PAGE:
This course examines theory and research related to lifespan development. Clinical application of course material will be emphasized.

PSYC 718. Cognitive-Affective Aspects of Behavior. (3).

This course examines current theory and research in human cognitive and affective. The impact of cognitive and affective processes on the individual are studied and applied to clinical material.

PSYC 719. Social Psychology. (3).

This course examines the social and cultural bases of human behavior by examining relevant theory and research. Consideration is given to the ethnic/cultural issues that impact clinical practice.

PSYC 721. Practicum 1. (2).

The Practicum is structured to provide clinical experience in conducting psychotherapy. Students provide psychotherapy services to clients at the Community Counseling and Parent Child Study Center under the close supervision of licensed clinicians who are part of the Psy.D. program's clinical faculty. In addition to direct face-to-face contact and supervision, the practicum also provides supervised training in assessment, using standard test batteries that include intelligence tests, projective tests and self-report inventories. In practicum, students acquire the skills to present test findings to their clients and integrate assessment into their clinical practice.

PSYC 722. Practicum 2. (2).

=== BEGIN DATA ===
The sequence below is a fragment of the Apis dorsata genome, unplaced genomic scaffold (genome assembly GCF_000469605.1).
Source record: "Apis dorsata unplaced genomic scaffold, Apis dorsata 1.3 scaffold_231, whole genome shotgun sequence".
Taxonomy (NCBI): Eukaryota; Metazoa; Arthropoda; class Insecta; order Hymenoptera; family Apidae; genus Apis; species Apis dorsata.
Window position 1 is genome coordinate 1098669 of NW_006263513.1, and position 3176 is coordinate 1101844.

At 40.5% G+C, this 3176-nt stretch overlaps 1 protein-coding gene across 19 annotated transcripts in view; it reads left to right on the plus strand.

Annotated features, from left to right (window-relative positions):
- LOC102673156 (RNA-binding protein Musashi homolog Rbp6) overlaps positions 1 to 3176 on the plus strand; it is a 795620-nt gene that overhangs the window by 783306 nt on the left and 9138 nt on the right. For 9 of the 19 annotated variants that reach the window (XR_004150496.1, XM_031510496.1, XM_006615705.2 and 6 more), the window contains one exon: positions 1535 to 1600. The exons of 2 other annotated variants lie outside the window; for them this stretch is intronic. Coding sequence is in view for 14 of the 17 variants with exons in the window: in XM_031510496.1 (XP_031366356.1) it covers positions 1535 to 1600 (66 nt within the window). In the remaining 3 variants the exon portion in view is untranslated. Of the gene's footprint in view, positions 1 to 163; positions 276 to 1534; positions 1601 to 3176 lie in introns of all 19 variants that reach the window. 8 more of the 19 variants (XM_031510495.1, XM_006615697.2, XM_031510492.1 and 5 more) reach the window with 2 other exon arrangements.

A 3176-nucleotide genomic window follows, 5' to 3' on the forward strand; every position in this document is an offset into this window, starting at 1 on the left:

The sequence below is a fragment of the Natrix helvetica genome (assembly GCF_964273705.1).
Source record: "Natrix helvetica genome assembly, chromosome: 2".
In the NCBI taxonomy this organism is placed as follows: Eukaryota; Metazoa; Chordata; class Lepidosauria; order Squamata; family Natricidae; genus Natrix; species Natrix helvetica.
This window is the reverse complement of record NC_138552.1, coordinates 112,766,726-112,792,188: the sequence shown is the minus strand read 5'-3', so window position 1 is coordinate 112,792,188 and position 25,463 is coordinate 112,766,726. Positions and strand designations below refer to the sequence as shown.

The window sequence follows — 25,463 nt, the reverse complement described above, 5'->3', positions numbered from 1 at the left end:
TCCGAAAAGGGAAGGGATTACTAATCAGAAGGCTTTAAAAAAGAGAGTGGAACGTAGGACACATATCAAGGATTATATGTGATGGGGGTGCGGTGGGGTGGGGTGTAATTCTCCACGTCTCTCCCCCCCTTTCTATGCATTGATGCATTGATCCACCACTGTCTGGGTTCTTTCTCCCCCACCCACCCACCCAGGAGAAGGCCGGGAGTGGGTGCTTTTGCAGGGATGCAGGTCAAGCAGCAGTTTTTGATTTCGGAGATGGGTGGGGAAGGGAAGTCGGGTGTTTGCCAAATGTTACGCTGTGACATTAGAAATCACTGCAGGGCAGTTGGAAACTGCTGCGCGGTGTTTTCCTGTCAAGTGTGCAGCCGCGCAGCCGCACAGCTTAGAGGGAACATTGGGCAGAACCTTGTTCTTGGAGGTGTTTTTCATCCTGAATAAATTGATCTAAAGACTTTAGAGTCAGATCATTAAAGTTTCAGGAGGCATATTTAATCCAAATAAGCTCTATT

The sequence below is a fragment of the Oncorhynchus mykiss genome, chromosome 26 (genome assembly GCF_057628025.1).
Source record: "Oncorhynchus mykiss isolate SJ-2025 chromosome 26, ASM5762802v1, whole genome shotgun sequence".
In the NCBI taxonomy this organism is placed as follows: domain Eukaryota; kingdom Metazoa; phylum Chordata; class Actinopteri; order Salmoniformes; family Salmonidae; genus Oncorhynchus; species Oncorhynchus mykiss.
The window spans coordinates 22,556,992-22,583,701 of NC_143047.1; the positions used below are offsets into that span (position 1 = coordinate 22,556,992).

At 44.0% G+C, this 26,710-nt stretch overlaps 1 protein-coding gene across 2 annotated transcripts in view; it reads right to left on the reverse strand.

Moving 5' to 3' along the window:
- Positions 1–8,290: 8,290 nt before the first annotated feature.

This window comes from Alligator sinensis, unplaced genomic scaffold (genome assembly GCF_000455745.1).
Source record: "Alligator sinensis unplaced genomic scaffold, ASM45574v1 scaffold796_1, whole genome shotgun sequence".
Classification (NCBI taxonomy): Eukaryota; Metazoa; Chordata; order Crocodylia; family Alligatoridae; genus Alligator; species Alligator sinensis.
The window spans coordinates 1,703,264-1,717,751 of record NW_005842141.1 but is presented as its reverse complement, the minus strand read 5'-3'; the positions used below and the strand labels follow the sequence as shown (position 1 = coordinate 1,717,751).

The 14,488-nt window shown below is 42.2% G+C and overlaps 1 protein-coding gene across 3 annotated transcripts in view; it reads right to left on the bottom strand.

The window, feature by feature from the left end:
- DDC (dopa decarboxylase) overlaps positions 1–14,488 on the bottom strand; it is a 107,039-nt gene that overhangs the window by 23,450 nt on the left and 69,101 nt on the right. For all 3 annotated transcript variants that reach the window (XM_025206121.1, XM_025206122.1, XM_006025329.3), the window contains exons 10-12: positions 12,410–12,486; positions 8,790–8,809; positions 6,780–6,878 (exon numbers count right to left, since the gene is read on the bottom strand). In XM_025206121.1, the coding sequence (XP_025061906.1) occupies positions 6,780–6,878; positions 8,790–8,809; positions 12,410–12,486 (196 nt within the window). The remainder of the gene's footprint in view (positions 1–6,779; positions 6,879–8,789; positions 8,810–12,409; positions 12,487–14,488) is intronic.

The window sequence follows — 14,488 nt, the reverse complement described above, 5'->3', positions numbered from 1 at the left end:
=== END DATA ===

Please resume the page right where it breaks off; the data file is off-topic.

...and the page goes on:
Continuation of Psyc-721.

PSYC 723. Practicum 3. (2).

Continuation of PSYC 722.

PSYC 724. Practicum 4. (2).

Continuation of PSYC 723.

PSYC 725. Practicum 5. (2).

Continuation of PSYC 724.

PSYC 726. Practicum 6. (2).

Continuation of PSYC 725.

PSYC 728. Case Conference 1. (1).

As part of this yearlong seminar, students present information from clinical intakes that they are conducting as part of their practicum, as well as information on ongoing treatments, to a small group of peers and supervisors. The case conference gives each student the opportunity to develop skills in discussing presenting problems, diagnostic impressions, psychodynamic case formulation and treatment planning.

PSYC 729. Case Conference 2. (1).

Continuation of PSYC 728.

PSYC 731. Dissertation Reserach Seminar 1. (1).

This course is designed for five to seven students led by a faculty member who will mentor students through the dissertation project process. Students will support one another by acting as peer mentors in the course as dissertation proposals are explored.